Lewis Hamilton has called for "calm" on his side of the McLaren garage after admitting he was at a loss to explain why he struggled for pace in Practice Two.
As has often been the case this year, Hamilton got off his grand prix weekend off to the perfect start in the day's opening practice session by setting the fastest time, his margin of superiority three tenths of a second.
However, the second session proved far more problematic for the title-challenging Englishman as he failed to set a representative time on the faster super-soft tyres and then cut his race simulation short after running off the circuit at the first corner - an incident which saw him wave his hand in clear frustration.
It meant Hamilton ended up only eighth on the final timesheet, eight tenths of a second off the pace of the dominant Red Bulls, although his benchmark time from the earlier session was still the third best of the day.
But with his struggles in the second session proving the more immediate concern, a somewhat perplexed McLaren driver told Sky Sports News' Rachel Brookes: "The first session was fantastic so I don't really know what's happened in this session."
"We need to analyse and I need to look [at what happened]. Wind directions change but it didn't seem to affect other people so I have to try and figure that out.
"We've got time. We have to be calm tonight and try to figure out where we want to go in direction with the setting of the car. Jenson obviously wasn't in such a bad position today so the car definitely has some pace there we just need to extract it."
Indeed Button's performance in the second session should prove more than a silver lining for Hamilton given the Briton marginally outpaced the Red Bulls on his longer run at the end of the day.
Nonetheless, although happy with his MP4-27's handling over the longer runs, Button concedes that in outright qualifying pace Red Bull hold an advantage that McLaren need to try and close.
"At the moment it doesn't look like we're as quick as the Red Bulls, but it's only practice," he told Rachel.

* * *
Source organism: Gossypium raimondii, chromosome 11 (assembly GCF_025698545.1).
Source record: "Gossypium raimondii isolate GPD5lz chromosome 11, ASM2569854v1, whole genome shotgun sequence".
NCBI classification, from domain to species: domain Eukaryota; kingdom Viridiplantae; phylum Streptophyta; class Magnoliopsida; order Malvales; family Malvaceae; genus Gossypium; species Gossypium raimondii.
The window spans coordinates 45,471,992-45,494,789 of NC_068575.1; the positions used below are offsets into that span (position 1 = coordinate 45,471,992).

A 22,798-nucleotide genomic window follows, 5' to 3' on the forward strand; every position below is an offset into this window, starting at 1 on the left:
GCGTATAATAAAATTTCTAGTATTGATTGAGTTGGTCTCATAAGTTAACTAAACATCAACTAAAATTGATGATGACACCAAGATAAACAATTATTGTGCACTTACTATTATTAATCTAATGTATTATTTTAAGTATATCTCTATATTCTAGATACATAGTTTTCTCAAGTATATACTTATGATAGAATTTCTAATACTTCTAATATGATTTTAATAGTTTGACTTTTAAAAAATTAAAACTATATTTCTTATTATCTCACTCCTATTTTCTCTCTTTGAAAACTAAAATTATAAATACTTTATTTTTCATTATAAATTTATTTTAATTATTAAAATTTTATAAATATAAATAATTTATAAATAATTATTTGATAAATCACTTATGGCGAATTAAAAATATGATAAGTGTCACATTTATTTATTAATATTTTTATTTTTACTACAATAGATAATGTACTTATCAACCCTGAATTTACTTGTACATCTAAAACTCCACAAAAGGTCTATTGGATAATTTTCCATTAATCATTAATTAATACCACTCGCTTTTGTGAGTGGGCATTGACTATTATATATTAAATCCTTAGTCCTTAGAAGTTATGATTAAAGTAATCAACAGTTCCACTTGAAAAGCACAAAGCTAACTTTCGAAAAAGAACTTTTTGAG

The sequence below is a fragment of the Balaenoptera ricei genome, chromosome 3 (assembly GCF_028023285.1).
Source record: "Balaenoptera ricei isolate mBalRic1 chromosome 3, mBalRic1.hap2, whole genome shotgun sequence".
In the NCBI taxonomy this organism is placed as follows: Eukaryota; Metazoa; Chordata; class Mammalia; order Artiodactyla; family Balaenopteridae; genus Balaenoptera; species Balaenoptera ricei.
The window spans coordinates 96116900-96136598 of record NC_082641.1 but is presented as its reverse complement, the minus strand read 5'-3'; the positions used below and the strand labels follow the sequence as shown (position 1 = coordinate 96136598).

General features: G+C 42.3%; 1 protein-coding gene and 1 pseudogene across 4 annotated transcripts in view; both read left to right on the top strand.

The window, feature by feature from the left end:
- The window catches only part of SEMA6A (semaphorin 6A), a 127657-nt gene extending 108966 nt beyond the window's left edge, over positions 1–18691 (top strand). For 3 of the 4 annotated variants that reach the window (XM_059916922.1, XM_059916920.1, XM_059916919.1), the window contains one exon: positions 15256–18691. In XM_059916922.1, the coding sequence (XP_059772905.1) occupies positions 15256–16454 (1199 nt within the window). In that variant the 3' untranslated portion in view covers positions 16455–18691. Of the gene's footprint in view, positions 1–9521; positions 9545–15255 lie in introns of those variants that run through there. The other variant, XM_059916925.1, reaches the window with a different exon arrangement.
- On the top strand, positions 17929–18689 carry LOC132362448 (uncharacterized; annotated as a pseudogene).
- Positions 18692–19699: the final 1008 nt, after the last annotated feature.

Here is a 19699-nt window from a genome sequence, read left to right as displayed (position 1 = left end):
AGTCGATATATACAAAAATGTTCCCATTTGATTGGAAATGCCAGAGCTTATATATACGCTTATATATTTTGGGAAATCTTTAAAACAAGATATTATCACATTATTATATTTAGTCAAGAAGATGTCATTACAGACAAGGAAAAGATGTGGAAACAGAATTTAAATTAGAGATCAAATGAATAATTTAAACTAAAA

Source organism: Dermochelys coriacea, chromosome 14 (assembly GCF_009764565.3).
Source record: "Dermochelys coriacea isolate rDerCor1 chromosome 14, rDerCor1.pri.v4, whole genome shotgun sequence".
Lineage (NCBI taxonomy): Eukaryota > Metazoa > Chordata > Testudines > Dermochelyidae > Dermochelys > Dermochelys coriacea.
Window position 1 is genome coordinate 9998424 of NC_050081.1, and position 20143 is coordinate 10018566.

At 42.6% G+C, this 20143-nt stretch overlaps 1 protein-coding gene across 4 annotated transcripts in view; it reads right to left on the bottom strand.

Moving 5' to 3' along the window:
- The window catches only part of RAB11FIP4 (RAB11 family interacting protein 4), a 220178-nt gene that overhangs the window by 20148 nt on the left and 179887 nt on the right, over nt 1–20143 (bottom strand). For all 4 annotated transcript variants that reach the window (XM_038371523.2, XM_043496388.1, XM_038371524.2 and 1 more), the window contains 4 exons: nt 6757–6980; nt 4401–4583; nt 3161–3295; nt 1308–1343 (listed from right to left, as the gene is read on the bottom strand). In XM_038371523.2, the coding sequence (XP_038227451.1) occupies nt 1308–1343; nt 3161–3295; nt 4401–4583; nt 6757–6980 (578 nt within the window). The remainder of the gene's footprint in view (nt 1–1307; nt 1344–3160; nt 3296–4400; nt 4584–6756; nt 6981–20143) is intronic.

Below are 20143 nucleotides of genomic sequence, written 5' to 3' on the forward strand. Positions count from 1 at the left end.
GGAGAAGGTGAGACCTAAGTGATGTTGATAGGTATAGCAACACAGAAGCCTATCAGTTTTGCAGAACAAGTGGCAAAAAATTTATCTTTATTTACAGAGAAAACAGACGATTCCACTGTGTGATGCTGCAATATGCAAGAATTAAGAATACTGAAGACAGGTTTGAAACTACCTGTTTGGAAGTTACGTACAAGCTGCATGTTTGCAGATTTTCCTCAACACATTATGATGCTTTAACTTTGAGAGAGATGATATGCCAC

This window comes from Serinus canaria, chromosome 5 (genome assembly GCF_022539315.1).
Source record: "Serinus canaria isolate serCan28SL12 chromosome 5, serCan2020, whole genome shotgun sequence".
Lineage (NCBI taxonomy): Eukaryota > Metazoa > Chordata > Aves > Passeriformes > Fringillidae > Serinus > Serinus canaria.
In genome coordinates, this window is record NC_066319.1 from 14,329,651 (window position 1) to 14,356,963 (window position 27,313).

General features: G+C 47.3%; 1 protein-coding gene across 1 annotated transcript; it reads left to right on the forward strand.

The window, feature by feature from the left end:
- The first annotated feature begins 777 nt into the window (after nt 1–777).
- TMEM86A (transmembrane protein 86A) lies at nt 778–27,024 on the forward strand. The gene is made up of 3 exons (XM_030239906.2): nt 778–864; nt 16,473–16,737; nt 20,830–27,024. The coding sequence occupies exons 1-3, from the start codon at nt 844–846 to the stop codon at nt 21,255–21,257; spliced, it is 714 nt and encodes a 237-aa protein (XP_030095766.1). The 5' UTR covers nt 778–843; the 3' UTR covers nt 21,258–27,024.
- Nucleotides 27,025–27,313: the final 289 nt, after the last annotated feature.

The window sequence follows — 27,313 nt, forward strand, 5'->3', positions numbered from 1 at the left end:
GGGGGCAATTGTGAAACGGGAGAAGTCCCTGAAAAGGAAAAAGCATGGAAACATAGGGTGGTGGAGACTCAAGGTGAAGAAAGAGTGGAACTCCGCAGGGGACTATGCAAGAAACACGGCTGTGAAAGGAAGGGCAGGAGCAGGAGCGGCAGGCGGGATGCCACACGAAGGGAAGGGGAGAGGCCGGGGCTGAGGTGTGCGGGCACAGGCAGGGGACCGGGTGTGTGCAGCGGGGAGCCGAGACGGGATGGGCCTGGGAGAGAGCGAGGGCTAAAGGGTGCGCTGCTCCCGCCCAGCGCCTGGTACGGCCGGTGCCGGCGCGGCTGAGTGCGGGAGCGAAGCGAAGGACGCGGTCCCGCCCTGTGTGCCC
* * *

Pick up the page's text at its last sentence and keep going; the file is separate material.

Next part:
"Our race pace feels good, forgetting the lap times, our consistency feels good. There is still more work needed to fight with the Red Bulls here but I think we're going in the right direction."
With the little-used Korean International Circuit proving incredibly dusty for the start of the opening day's running, the track condition steadily evolved during practice. However, Button is not expecting too much further improvement.
"I think it's done most of it [evolving]," he said.
"Today it's really improved a lot. As long as we don't have rain or strong winds I think it's not going to reset tomorrow. So today's information is very useful for the weekend."
Sky Sports F1's Ted Kravitz suspected McLaren's strong race pace relative to Red Bull may have come as something of a surprise to Button given the situation just days ago in Japan.
However, he admitted that the situation was more of a concern for the other McLaren heading into Saturday.
"I wonder if Jenson even surprised himself because I said to him 'how did your race pace go' and he said 'yes, it was good. Very promising for Sunday'," Ted told Sky Sports News.
"But it was a real tale of two fortunes at McLaren because with the same car with the same tyres Hamilton was off the pace and in trouble with managing his tyres.
"When he finished for the day he got his gloves off and was out of the car as quick as a flash just wanting to get out and have an understanding from his engineers what had gone wrong because he wasn't as happy in the car. His tyres were going off and he just wasn't as fast as Jenson Button plain and simple."